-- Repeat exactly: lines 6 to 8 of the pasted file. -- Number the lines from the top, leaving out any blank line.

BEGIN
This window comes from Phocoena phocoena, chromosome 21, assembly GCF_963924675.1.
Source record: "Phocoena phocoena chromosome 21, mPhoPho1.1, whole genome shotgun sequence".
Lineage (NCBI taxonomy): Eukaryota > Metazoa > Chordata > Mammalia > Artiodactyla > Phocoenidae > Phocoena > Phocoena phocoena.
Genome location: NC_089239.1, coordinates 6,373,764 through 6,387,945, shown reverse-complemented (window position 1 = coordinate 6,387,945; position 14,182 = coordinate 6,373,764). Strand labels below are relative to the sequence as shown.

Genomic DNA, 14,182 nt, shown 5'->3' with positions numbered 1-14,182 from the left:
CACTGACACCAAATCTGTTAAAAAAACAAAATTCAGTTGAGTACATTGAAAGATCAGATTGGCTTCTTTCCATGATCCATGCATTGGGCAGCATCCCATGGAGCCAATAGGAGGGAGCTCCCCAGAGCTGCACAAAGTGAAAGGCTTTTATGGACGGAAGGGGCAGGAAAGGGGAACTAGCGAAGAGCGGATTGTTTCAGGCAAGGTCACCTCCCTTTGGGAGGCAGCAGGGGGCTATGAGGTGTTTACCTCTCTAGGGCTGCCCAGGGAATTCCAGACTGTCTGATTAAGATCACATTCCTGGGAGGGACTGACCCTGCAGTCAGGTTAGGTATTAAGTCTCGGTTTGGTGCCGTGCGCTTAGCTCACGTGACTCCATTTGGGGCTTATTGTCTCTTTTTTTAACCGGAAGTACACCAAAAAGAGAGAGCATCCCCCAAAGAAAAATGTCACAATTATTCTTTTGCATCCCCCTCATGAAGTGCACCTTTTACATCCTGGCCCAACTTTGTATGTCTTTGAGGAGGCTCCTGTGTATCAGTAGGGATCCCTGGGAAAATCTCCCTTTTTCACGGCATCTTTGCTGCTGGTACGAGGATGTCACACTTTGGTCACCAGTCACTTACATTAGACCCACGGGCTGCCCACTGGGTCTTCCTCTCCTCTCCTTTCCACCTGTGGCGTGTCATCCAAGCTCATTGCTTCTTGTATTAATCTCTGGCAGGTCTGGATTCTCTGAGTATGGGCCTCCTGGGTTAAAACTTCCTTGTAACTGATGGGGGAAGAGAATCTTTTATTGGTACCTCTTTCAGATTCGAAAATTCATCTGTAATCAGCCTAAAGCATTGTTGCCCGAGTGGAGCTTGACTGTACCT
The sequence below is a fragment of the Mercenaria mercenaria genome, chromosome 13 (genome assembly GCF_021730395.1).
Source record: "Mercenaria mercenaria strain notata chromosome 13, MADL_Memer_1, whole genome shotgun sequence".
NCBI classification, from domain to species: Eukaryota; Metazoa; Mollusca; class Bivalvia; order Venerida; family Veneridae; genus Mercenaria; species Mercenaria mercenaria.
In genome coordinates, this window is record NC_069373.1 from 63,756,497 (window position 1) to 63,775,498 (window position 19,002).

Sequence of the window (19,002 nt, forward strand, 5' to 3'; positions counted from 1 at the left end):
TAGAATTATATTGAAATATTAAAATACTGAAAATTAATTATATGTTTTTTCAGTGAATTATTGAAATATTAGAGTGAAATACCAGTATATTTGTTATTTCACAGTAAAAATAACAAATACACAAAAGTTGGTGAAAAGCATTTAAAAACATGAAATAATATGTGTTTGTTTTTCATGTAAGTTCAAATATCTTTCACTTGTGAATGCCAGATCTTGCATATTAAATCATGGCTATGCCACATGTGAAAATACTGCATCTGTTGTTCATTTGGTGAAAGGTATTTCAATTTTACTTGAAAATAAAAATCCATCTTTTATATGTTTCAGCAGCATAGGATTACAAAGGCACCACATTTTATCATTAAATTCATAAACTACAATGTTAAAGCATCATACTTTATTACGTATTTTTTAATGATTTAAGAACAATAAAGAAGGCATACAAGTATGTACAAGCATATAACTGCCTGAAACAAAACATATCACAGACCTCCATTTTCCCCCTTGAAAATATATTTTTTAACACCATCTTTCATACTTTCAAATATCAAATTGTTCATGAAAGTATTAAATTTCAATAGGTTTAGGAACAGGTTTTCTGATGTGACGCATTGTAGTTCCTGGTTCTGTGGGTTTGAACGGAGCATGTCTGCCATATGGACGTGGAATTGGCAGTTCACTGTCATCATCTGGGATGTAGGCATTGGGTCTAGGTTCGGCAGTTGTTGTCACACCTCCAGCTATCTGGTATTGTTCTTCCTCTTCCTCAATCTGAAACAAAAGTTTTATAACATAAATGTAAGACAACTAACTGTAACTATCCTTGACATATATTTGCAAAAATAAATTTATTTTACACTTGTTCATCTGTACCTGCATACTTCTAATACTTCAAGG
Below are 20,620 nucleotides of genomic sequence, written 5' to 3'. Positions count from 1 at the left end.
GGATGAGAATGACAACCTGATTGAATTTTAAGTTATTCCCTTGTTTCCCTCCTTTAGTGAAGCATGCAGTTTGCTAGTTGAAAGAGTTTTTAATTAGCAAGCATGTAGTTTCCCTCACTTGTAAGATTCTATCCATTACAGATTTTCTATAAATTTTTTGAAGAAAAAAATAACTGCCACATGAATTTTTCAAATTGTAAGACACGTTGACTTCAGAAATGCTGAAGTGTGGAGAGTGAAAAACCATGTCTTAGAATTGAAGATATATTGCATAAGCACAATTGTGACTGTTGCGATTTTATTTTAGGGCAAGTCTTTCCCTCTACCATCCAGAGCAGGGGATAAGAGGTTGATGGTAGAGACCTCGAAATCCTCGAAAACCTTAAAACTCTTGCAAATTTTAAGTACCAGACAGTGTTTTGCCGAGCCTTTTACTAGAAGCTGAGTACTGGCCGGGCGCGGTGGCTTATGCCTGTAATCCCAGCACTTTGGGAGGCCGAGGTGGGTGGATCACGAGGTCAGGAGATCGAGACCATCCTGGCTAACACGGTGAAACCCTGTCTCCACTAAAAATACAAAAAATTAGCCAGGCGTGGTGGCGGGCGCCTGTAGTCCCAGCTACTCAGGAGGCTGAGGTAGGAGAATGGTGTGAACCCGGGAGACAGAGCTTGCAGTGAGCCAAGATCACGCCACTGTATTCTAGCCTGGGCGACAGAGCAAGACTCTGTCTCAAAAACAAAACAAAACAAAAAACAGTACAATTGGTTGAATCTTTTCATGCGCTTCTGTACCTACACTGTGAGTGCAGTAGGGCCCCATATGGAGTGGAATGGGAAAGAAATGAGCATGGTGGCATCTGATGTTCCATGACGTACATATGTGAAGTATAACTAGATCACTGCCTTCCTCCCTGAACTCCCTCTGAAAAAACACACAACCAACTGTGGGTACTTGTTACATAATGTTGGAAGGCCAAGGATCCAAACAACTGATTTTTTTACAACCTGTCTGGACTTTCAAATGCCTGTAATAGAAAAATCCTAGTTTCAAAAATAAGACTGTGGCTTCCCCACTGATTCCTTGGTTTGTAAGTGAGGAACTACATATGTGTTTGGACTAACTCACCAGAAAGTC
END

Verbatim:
CACTGACACCAAATCTGTTAAAAAAACAAAATTCAGTTGAGTACATTGAAAGATCAGATTGGCTTCTTTCCATGATCCATGCATTGGGCAGCATCCCATGGAGCCAATAGGAGGGAGCTCCCCAGAGCTGCACAAAGTGAAAGGCTTTTATGGACGGAAGGGGCAGGAAAGGGGAACTAGCGAAGAGCGGATTGTTTCAGGCAAGGTCACCTCCCTTTGGGAGGCAGCAGGGGGCTATGAGGTGTTTACCTCTCTAGGGCTGCCCAGGGAATTCCAGACTGTCTGATTAAGATCACATTCCTGGGAGGGACTGACCCTGCAGTCAGGTTAGGTATTAAGTCTCGGTTTGGTGCCGTGCGCTTAGCTCACGTGACTCCATTTGGGGCTTATTGTCTCTTTTTTTAACCGGAAGTACACCAAAAAGAGAGAGCATCCCCCAAAGAAAAATGTCACAATTATTCTTTTGCATCCCCCTCATGAAGTGCACCTTTTACATCCTGGCCCAACTTTGTATGTCTTTGAGGAGGCTCCTGTGTATCAGTAGGGATCCCTGGGAAAATCTCCCTTTTTCACGGCATCTTTGCTGCTGGTACGAGGATGTCACACTTTGGTCACCAGTCACTTACATTAGACCCACGGGCTGCCCACTGGGTCTTCCTCTCCTCTCCTTTCCACCTGTGGCGTGTCATCCAAGCTCATTGCTTCTTGTATTAATCTCTGGCAGGTCTGGATTCTCTGAGTATGGGCCTCCTGGGTTAAAACTTCCTTGTAACTGATGGGGGAAGAGAATCTTTTATTGGTACCTCTTTCAGATTCGAAAATTCATCTGTAATCAGCCTAAAGCATTGTTGCCCGAGTGGAGCTTGACTGTACCT
The sequence below is a fragment of the Mercenaria mercenaria genome, chromosome 13 (genome assembly GCF_021730395.1).
Source record: "Mercenaria mercenaria strain notata chromosome 13, MADL_Memer_1, whole genome shotgun sequence".